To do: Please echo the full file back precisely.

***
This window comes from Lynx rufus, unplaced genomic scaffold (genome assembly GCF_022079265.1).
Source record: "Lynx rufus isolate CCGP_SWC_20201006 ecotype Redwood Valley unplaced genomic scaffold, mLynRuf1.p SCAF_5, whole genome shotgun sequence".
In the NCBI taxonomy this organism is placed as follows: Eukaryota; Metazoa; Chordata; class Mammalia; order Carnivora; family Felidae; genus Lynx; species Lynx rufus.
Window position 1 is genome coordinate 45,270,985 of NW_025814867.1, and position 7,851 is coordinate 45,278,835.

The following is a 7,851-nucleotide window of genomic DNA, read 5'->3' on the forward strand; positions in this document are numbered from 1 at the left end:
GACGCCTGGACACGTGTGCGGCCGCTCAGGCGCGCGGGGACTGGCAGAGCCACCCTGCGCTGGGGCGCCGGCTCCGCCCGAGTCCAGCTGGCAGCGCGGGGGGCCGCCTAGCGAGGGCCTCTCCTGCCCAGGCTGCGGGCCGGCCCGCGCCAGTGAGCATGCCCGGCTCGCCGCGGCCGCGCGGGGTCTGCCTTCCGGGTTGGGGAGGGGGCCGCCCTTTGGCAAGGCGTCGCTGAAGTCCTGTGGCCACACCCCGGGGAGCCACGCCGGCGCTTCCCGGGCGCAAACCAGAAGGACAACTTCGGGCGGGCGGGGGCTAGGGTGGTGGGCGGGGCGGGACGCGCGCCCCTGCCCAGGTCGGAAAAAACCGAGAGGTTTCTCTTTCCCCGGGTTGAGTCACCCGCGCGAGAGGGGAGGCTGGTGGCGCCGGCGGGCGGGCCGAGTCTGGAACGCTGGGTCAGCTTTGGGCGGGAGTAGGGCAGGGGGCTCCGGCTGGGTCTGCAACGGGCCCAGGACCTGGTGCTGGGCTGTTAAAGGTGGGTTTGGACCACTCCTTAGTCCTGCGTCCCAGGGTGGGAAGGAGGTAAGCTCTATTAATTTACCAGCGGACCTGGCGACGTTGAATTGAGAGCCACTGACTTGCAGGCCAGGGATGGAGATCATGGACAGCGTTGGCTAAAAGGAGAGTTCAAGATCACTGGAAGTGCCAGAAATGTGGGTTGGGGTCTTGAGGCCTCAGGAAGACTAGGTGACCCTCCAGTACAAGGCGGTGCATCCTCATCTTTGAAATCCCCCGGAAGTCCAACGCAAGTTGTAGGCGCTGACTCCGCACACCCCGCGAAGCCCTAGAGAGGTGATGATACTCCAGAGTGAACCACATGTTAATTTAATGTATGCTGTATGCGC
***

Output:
This window comes from Lynx rufus, unplaced genomic scaffold (genome assembly GCF_022079265.1).
Source record: "Lynx rufus isolate CCGP_SWC_20201006 ecotype Redwood Valley unplaced genomic scaffold, mLynRuf1.p SCAF_5, whole genome shotgun sequence".
In the NCBI taxonomy this organism is placed as follows: Eukaryota; Metazoa; Chordata; class Mammalia; order Carnivora; family Felidae; genus Lynx; species Lynx rufus.
Window position 1 is genome coordinate 45,270,985 of NW_025814867.1, and position 7,851 is coordinate 45,278,835.

The following is a 7,851-nucleotide window of genomic DNA, read 5'->3' on the forward strand; positions in this document are numbered from 1 at the left end:
GACGCCTGGACACGTGTGCGGCCGCTCAGGCGCGCGGGGACTGGCAGAGCCACCCTGCGCTGGGGCGCCGGCTCCGCCCGAGTCCAGCTGGCAGCGCGGGGGGCCGCCTAGCGAGGGCCTCTCCTGCCCAGGCTGCGGGCCGGCCCGCGCCAGTGAGCATGCCCGGCTCGCCGCGGCCGCGCGGGGTCTGCCTTCCGGGTTGGGGAGGGGGCCGCCCTTTGGCAAGGCGTCGCTGAAGTCCTGTGGCCACACCCCGGGGAGCCACGCCGGCGCTTCCCGGGCGCAAACCAGAAGGACAACTTCGGGCGGGCGGGGGCTAGGGTGGTGGGCGGGGCGGGACGCGCGCCCCTGCCCAGGTCGGAAAAAACCGAGAGGTTTCTCTTTCCCCGGGTTGAGTCACCCGCGCGAGAGGGGAGGCTGGTGGCGCCGGCGGGCGGGCCGAGTCTGGAACGCTGGGTCAGCTTTGGGCGGGAGTAGGGCAGGGGGCTCCGGCTGGGTCTGCAACGGGCCCAGGACCTGGTGCTGGGCTGTTAAAGGTGGGTTTGGACCACTCCTTAGTCCTGCGTCCCAGGGTGGGAAGGAGGTAAGCTCTATTAATTTACCAGCGGACCTGGCGACGTTGAATTGAGAGCCACTGACTTGCAGGCCAGGGATGGAGATCATGGACAGCGTTGGCTAAAAGGAGAGTTCAAGATCACTGGAAGTGCCAGAAATGTGGGTTGGGGTCTTGAGGCCTCAGGAAGACTAGGTGACCCTCCAGTACAAGGCGGTGCATCCTCATCTTTGAAATCCCCCGGAAGTCCAACGCAAGTTGTAGGCGCTGACTCCGCACACCCCGCGAAGCCCTAGAGAGGTGATGATACTCCAGAGTGAACCACATGTTAATTTAATGTATGCTGTATGCGC